Advisors can also effortlessly shift between the advisor and client views to see exactly what their clients are seeing.

The preformatted text recommendations in the Action view accelerate the planning process. Right now, that library is somewhat limited, but it is projected to expand rapidly. As part of the “automated portfolio view” in the action plan, WealthMinder can be set up to make commission-free ETF recommendations for each asset class depending on where the assets are held. Advisors can override these recommendations if necessary. On the sell side, the algorithm looks at Sharpe ratios, and I’m told it takes taxes into account, although how it does so is not clear to me. Again, the advisor can manually override any recommended sales. Advisors can also set due dates for recommended actions and track their completion (or find out if they haven’t been completed) by the client.

The pricing is straightforward. Advisors pay $10 per client per month, or, if they pay in advance, it’s $75 annually per client.

There are a few issues that will concern some readers. One is that WealthMinder comes in three versions. In addition to the advisor version, there is, as we said before, a direct-to-consumer model. I’m told that the consumer version deals only with investments, but some advisors won’t support a firm that produces a B2C product. The other version is designed strictly for advisors working with 401(k) plan participants.

Others will think the platform lacks depth. An experienced advisor would expect a long list of things from financial planning applications, such as their ability to handle uneven cash flows to fund a goal with multiple start and end dates, or their ability to control the timing of withdrawals from various accounts during retirement. The list goes on. You don’t get those here. You must instead trade some control over the plan for simplicity. Some advisors are willing to make that trade, but others aren’t.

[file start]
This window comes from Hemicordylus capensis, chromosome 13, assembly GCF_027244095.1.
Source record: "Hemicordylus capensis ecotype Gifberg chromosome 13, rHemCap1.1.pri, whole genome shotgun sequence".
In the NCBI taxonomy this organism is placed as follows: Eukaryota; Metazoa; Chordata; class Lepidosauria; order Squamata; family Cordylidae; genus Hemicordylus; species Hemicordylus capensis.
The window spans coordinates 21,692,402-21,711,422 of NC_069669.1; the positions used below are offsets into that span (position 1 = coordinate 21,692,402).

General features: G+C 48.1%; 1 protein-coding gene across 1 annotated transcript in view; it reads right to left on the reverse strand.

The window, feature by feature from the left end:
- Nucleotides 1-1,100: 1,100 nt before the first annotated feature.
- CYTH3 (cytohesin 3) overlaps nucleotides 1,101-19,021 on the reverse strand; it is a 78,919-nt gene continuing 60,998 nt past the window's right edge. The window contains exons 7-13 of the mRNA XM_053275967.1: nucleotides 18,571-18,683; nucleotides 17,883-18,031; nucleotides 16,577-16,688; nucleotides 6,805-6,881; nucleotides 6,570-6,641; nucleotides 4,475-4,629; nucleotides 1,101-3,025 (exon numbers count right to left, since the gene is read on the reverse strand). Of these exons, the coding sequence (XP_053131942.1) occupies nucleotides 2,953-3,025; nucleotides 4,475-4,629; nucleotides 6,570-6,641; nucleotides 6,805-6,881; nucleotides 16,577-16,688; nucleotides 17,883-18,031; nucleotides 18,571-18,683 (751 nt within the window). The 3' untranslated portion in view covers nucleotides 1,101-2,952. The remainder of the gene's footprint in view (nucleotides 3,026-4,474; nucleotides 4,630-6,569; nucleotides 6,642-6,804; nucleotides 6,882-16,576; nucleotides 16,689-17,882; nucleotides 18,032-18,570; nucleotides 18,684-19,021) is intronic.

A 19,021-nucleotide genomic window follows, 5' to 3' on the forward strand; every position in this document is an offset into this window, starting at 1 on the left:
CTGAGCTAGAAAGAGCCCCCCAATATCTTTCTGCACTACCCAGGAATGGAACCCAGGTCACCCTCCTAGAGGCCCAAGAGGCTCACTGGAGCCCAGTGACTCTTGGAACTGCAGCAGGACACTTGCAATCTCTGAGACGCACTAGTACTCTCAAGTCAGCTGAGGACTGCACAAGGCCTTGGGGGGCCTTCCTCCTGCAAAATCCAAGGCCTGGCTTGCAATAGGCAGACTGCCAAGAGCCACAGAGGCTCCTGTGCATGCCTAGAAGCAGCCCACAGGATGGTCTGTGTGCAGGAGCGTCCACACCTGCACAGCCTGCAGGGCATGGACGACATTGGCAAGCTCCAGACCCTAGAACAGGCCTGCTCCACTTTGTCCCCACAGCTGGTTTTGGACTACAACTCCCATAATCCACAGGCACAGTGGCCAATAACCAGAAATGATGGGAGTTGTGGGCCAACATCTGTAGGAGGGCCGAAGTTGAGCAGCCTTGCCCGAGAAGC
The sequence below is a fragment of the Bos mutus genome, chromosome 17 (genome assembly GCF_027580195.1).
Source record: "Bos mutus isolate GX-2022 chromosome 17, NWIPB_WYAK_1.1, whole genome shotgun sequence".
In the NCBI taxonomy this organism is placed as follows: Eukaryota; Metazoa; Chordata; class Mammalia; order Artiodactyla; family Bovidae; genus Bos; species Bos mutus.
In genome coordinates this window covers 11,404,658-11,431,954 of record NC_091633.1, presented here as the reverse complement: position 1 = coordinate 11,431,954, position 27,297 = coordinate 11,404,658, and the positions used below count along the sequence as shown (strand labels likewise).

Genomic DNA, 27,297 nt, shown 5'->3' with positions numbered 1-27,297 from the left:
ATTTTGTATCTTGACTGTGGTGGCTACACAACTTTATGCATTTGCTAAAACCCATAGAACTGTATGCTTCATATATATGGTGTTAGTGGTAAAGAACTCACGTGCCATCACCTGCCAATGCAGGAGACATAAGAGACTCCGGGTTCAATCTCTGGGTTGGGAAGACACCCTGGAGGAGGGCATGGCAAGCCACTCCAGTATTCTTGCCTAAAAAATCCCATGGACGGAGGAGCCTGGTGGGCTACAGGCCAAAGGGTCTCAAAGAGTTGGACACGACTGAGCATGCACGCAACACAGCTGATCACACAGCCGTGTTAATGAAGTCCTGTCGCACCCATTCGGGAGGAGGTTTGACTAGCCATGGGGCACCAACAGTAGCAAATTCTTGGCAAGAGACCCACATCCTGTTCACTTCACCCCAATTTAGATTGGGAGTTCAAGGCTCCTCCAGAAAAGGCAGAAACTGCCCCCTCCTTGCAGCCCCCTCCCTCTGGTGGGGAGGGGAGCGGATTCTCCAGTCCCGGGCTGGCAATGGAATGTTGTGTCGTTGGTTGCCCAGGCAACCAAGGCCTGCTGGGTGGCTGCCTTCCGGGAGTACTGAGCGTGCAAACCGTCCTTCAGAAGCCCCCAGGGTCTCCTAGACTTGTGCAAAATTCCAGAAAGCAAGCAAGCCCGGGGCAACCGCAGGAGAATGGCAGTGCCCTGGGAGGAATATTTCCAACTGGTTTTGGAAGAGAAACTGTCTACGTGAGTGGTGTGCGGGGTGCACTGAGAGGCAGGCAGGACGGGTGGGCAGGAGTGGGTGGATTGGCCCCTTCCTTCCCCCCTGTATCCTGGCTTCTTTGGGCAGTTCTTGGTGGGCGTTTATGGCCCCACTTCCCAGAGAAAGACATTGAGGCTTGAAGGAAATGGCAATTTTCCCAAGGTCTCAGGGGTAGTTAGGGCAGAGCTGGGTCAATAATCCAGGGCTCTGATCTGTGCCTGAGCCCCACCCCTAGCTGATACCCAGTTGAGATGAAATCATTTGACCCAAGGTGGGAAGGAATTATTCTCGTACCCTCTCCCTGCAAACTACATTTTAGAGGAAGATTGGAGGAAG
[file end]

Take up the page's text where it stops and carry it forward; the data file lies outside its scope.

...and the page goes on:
The application is quick and easy to use, but it appears to work best with mass affluent clients rather than folks with more needs. That’s fine if you are targeting the market segment WealthMinder addresses; as we mentioned at the outset, there are trillions of dollars up for grabs, and it is an underserved sector. This seems like a tool well suited for attracting Gen X and Gen Y clients, for example. If you target a wealthier audience, this product might not be for you, at least not right now.

Again, WealthMinder calculates all the projected returns, risk numbers, etc. That’s a great time saver, but I can imagine some advisors taking issue with the projections that WealthMinder feeds into its calculation engine, as well as the methodology itself.

The platform is relatively new, but it has attracted the attention of some influential folks. The company has already inked a deal with the Garrett Planning Network and has been holding talks with at least one other planner network. The company has also held integration discussions with a few RIA custodians, but I have not heard of any agreements being signed just yet.

Although it is early in the game, WealthMinder looks like a promising product. It is quick and easy to use, it provides the essentials, and it is attractively priced. If you are targeting the mass affluent or the millennials, WealthMinder deserves your consideration.